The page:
Uh, what??? This thread isn't about inviting or not inviting kids to the wedding. It's about a person who wanted her future nephew in the wedding party, then changed her mind because he's too "distracted" to walk down the aisle. Try to stay on topic.


    My post was in response to this poster's saying she doesn't get a certain point of view. Nobody is required to limit their responses in a thread only to what the OP posts, so bear that in mind before you accuse anyone of being "distracted" or trying to tell them how to post- which isn't fucking up to you.
  • CMGragainCMGragain member
    10000 Comments 500 Love Its Fourth Anniversary 25 Answers
    edited November 2015

    I think this is something for you and your fiance to discuss, without input from your family or his, but ultimately, it's up to him. It is HIS nephew and HIS sister. If you don't want him as a Jr.Groomsmen, and if your fiance is okay with that, then maybe have HIM talk to HIS SISTER--that way, it's not coming from you, but from him and she might feel a little better about it.


    However, I don't really see the big deal with having him in the wedding party and calling him a Jr.Groosmen. I mean, he isn't a teenager or adult ( and he wouldn't he be participating in the Bachelor party or other adult-only festivities with the older guys) so I don't know why he would get the "Groomsmen" title. Jr.Groomsmen isn't "pointing out the obvious".  My fiance and I are planning on having 2 Jr.Bridesmaids and 2 Jr.Groomsmen (all four between ages 10 - 12 --by the time the wedding happens).  I LOVE kids and think they make the wedding party, pictures and the overall event much more fun.  But that's just me and my opinion.

    It's not really that big of deal and I would probably save yourself (and your fiance) the headache of going back and forth with family over this.  He will probably make an adorable Jr.Groomsmen ;)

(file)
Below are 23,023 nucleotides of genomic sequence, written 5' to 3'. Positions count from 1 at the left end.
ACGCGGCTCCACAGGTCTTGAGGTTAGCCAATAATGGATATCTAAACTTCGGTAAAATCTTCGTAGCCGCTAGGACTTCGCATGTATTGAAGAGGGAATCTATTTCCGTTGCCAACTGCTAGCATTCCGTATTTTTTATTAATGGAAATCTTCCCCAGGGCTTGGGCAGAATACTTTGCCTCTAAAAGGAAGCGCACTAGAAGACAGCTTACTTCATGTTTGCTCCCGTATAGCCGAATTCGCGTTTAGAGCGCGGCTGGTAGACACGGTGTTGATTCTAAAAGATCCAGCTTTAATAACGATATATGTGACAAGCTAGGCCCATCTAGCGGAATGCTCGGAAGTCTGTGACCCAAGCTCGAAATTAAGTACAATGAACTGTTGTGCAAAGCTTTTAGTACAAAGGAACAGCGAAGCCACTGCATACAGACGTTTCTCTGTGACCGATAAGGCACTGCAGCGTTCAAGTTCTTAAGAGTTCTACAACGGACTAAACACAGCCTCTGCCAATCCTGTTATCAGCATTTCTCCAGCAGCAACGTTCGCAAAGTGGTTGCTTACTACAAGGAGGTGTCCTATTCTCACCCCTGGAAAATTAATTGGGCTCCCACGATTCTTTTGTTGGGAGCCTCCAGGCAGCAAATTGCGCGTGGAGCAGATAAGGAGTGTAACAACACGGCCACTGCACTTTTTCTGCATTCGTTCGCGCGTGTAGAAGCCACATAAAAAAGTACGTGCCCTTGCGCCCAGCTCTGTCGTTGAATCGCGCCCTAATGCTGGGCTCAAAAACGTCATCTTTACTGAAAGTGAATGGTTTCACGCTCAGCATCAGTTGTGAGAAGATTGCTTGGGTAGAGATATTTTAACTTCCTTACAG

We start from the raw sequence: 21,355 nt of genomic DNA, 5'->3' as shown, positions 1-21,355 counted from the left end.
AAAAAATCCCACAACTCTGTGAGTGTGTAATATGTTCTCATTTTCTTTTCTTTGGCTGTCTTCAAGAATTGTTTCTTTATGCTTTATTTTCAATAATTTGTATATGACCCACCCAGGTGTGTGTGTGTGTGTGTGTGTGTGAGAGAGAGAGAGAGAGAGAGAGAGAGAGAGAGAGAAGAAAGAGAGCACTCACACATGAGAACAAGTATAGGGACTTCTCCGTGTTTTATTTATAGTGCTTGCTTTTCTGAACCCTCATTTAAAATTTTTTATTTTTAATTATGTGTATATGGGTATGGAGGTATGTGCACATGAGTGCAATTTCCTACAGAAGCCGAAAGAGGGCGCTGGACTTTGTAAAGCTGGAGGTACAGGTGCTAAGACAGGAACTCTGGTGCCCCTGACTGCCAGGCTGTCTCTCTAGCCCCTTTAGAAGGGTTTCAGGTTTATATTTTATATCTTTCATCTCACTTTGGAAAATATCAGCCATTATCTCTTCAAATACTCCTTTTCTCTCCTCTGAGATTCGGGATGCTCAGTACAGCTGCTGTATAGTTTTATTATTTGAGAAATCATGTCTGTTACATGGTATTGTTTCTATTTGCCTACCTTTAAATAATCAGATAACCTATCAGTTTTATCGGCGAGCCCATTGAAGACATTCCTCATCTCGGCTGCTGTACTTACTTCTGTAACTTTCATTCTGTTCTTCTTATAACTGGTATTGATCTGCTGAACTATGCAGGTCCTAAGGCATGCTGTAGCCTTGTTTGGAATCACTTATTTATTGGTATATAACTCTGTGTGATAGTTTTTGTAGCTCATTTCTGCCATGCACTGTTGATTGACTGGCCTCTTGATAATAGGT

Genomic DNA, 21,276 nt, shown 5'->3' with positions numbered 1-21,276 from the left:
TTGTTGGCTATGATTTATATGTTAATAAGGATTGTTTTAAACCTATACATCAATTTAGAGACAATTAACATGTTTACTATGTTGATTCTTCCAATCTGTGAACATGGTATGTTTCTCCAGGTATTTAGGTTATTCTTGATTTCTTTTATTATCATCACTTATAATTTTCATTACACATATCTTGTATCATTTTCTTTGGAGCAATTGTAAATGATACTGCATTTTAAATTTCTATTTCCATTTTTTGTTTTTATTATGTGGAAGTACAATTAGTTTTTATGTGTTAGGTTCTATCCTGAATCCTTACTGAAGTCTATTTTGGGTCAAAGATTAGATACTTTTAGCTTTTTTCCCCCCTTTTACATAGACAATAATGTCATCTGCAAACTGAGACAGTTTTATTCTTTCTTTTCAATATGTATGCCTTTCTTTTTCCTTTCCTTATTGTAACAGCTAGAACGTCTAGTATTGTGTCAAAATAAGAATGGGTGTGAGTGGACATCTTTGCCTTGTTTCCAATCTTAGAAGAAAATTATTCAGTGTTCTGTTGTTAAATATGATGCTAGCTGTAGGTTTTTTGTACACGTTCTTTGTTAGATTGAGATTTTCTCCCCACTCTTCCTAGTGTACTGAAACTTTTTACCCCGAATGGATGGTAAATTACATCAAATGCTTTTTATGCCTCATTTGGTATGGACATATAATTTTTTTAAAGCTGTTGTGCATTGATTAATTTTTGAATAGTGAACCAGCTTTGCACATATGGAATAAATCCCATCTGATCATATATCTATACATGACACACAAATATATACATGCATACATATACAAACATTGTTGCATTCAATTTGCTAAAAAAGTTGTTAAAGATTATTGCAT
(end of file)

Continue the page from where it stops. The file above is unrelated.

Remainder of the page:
Hope this helps & Good Luck <3 !
    Are you kidding? No ten year old want to be an "adorable" anything, much less a "junior" groomsman!
    You don't select people - or children-to be in your wedding party because you think they will make your photos look "fun". That is using people. Not very nice!
    httpiimgurcomTCCjW0wjpg
    [Deleted User]ryanandjoe4Jen4948
  • AddieCakeAddieCake Beyond the Wall member
    10000 Comments 500 Love Its Fourth Anniversary 25 Answers
    So @JerseyBrideToBe2017 if he doesn't participate in the activities, he can't just be called groomsman? He has to be called junior groomsman? I guess anybody who has wedding party members who don't attend the activities outside the ceremony should all have to have junior tacked onto the title then? That's the criteria? Plenty of adult wedding party members don't go to the things. Do you not see how ridiculous that is?
    What did you think would happen if you walked up to a group of internet strangers and told them to get shoehorned by their lady doc?~StageManager14
    image
    [Deleted User]
  • I think this is something for you and your fiance to discuss, without input from your family or his, but ultimately, it's up to him. It is HIS nephew and HIS sister. If you don't want him as a Jr.Groomsmen, and if your fiance is okay with that, then maybe have HIM talk to HIS SISTER--that way, it's not coming from you, but from him and she might feel a little better about it.

    However, I don't really see the big deal with having him in the wedding party and calling him a Jr.Groosmen. I mean, he isn't a teenager or adult ( and he wouldn't he be participating in the Bachelor party or other adult-only festivities with the older guys) so I don't know why he would get the "Groomsmen" title. Jr.Groomsmen isn't "pointing out the obvious".  My fiance and I are planning on having 2 Jr.Bridesmaids and 2 Jr.Groomsmen (all four between ages 10 - 12 --by the time the wedding happens).  I LOVE kids and think they make the wedding party, pictures and the overall event much more fun.  But that's just me and my opinion.

    It's not really that big of deal and I would probably save yourself (and your fiance) the headache of going back and forth with family over this.  He will probably make an adorable Jr.Groomsmen ;)

    Hope this helps & Good Luck <3 !
    Based on this logic, you damned well better be referring to the rest of your bridal party as senior bridesmaids and senior groomsmen in your wedding programs.

    [Deleted User]CMGragain
  • LOVELOVELOVELOVELOVE this <3 !!
    LOL wut?